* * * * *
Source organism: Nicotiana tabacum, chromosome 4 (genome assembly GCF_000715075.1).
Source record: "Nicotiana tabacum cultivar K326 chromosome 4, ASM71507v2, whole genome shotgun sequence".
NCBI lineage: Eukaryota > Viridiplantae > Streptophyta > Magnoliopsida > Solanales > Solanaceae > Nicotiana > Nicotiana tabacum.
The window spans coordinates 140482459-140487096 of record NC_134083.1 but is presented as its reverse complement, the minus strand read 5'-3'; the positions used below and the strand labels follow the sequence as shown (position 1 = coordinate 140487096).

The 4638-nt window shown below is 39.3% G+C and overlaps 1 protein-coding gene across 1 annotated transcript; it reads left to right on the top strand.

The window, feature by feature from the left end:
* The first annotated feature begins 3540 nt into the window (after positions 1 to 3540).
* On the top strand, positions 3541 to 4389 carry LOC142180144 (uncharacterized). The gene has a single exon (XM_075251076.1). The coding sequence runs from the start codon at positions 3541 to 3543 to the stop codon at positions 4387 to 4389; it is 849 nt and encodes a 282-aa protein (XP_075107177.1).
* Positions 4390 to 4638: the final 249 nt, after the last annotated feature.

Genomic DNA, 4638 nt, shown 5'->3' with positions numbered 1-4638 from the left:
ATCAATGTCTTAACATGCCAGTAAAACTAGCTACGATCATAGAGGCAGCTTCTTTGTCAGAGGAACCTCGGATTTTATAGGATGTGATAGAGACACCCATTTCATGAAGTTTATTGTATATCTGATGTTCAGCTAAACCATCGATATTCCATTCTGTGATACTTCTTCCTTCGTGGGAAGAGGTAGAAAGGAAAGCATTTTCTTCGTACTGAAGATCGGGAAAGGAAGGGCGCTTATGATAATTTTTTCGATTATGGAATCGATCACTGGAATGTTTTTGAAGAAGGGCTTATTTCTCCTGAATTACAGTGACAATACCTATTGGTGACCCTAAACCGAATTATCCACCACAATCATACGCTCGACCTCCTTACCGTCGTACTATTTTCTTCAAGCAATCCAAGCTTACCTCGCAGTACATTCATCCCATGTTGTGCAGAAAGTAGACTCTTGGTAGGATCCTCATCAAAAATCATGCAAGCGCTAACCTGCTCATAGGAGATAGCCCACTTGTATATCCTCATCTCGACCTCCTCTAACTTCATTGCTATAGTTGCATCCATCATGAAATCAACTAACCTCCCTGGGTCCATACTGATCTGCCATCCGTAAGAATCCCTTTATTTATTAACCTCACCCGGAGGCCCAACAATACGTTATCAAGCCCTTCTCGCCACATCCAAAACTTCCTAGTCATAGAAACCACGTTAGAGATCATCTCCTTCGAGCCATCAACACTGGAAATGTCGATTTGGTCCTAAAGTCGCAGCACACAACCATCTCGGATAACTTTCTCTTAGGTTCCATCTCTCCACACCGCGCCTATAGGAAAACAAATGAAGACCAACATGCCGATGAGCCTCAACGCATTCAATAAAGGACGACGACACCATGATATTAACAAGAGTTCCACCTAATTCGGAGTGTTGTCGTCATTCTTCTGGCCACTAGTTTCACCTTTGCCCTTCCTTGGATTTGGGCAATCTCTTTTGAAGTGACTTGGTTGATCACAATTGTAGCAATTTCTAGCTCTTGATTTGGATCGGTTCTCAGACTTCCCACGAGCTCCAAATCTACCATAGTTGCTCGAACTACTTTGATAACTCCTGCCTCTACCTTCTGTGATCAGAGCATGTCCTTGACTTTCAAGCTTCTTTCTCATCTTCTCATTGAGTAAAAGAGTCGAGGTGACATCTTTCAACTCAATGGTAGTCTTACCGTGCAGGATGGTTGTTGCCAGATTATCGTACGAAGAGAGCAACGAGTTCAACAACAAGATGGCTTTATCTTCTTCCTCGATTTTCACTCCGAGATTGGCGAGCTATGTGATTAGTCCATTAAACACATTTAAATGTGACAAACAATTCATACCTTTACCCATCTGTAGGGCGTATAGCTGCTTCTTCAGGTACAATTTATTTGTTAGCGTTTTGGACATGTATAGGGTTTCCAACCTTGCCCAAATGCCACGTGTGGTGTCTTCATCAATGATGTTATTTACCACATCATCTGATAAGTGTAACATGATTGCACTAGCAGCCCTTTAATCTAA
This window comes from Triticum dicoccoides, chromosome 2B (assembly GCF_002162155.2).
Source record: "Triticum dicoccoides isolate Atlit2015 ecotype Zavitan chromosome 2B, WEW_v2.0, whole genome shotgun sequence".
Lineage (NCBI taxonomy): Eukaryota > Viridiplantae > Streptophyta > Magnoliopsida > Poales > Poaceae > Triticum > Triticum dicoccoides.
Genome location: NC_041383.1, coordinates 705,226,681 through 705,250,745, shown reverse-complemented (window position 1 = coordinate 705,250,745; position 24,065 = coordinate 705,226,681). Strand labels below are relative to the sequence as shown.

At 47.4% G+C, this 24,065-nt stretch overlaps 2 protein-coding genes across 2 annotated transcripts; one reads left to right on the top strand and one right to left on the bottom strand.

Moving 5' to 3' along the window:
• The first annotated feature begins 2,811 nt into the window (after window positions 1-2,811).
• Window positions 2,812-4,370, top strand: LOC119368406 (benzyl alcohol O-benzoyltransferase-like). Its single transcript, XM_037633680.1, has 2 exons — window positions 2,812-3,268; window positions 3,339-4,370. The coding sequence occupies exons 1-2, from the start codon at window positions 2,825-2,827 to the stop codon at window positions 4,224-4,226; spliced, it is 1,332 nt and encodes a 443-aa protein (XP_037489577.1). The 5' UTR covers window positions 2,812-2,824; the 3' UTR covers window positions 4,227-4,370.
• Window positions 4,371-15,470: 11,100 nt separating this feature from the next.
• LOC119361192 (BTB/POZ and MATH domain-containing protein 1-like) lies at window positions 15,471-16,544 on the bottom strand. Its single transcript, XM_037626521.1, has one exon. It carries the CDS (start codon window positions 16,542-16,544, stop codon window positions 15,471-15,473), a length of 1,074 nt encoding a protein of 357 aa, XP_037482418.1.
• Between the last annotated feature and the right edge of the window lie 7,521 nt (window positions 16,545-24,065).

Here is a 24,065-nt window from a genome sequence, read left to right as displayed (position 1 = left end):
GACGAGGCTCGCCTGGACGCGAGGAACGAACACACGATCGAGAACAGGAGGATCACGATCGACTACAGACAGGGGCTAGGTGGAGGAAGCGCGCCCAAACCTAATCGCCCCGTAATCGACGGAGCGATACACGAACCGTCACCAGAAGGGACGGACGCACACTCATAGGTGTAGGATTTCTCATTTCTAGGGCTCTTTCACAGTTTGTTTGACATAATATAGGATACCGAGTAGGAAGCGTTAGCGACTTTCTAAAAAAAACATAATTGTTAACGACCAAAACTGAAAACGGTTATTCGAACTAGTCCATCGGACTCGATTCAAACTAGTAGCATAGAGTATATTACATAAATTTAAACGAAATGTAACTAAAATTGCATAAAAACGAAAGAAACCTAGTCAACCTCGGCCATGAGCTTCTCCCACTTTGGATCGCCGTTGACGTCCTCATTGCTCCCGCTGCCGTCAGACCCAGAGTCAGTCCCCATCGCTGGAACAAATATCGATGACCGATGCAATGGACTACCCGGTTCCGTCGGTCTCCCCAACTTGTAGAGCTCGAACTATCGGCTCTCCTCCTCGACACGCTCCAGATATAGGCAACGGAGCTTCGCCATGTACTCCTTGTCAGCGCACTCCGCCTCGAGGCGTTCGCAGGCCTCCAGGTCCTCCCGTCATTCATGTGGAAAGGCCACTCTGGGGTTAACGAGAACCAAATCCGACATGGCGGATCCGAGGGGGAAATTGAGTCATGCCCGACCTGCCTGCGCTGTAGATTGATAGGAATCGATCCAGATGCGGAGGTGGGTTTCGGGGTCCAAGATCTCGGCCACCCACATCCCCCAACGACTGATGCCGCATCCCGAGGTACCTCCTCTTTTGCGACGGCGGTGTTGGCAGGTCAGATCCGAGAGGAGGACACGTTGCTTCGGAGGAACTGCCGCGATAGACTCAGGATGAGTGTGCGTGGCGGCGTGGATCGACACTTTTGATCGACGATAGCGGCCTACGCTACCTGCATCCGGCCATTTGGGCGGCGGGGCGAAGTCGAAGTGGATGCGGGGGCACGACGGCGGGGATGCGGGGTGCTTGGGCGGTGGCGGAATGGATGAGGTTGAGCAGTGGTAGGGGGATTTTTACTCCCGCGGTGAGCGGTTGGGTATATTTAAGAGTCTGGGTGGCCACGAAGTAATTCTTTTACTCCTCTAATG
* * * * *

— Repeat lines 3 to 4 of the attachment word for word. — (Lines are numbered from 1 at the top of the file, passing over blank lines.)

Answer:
NCBI lineage: Eukaryota > Viridiplantae > Streptophyta > Magnoliopsida > Solanales > Solanaceae > Nicotiana > Nicotiana tabacum.
The window spans coordinates 140482459-140487096 of record NC_134083.1 but is presented as its reverse complement, the minus strand read 5'-3'; the positions used below and the strand labels follow the sequence as shown (position 1 = coordinate 140487096).